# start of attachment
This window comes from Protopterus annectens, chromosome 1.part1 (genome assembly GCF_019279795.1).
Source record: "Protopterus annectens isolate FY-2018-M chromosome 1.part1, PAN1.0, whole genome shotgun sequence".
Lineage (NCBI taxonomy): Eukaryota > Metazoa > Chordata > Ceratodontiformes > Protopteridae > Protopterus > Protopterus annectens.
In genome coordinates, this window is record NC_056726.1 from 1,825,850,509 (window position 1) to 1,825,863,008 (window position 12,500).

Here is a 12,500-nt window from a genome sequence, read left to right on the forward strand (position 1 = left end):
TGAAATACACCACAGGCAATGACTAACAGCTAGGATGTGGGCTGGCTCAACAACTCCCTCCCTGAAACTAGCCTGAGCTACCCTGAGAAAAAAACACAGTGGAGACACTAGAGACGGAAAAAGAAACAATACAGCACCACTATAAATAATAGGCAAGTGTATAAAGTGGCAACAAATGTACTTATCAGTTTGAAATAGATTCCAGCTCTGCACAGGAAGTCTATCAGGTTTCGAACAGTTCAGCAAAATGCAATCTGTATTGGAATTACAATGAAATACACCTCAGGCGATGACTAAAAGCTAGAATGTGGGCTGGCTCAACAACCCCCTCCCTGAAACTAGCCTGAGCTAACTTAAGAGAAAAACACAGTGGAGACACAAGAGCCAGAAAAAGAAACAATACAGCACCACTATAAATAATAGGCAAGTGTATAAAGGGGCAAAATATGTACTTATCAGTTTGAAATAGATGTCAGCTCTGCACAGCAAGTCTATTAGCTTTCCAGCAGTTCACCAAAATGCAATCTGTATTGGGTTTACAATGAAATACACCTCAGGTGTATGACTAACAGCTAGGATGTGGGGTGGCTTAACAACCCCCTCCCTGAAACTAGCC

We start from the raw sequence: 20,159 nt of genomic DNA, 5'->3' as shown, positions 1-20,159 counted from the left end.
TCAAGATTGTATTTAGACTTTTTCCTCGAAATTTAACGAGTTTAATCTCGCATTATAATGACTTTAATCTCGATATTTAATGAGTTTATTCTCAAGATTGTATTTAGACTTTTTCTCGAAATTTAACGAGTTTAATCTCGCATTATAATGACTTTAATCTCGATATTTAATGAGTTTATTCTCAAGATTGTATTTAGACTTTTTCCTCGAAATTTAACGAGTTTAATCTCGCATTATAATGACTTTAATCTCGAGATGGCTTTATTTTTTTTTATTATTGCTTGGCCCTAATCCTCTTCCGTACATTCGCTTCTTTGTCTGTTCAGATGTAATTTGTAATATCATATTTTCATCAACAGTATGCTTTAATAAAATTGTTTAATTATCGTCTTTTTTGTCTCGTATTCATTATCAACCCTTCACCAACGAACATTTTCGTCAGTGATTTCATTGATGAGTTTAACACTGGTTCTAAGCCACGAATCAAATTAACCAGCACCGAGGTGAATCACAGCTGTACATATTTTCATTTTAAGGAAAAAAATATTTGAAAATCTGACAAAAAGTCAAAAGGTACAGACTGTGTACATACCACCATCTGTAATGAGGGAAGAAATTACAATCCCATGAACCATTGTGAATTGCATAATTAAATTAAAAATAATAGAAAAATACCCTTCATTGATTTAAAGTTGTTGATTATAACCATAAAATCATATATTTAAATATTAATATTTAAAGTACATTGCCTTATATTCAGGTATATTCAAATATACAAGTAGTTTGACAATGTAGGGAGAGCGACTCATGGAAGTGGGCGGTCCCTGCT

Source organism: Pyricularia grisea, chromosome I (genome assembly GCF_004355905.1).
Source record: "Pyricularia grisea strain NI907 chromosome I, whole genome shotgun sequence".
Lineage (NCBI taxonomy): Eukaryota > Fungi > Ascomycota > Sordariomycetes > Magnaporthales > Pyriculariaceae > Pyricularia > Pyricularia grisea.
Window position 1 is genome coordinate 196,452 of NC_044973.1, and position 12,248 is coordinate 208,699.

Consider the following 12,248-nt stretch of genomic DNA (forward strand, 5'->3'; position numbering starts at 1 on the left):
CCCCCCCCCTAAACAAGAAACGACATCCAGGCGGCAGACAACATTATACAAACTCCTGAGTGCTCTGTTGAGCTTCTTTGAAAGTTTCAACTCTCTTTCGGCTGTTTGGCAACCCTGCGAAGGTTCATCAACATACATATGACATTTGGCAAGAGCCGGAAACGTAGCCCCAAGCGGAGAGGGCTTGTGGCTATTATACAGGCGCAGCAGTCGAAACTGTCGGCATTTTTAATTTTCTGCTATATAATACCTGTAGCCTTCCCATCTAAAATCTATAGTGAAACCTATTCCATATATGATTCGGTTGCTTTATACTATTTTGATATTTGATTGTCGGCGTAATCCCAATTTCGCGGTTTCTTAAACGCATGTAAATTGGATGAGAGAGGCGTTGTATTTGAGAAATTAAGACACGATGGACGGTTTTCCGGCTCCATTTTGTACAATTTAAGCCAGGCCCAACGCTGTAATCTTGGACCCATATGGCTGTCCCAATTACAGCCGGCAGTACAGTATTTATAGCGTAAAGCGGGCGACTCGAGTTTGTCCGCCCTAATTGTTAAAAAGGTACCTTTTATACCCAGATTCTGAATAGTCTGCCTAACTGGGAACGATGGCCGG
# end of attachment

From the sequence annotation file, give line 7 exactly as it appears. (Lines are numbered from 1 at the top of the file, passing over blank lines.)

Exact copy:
We start from the raw sequence: 20,159 nt of genomic DNA, 5'->3' as shown, positions 1-20,159 counted from the left end.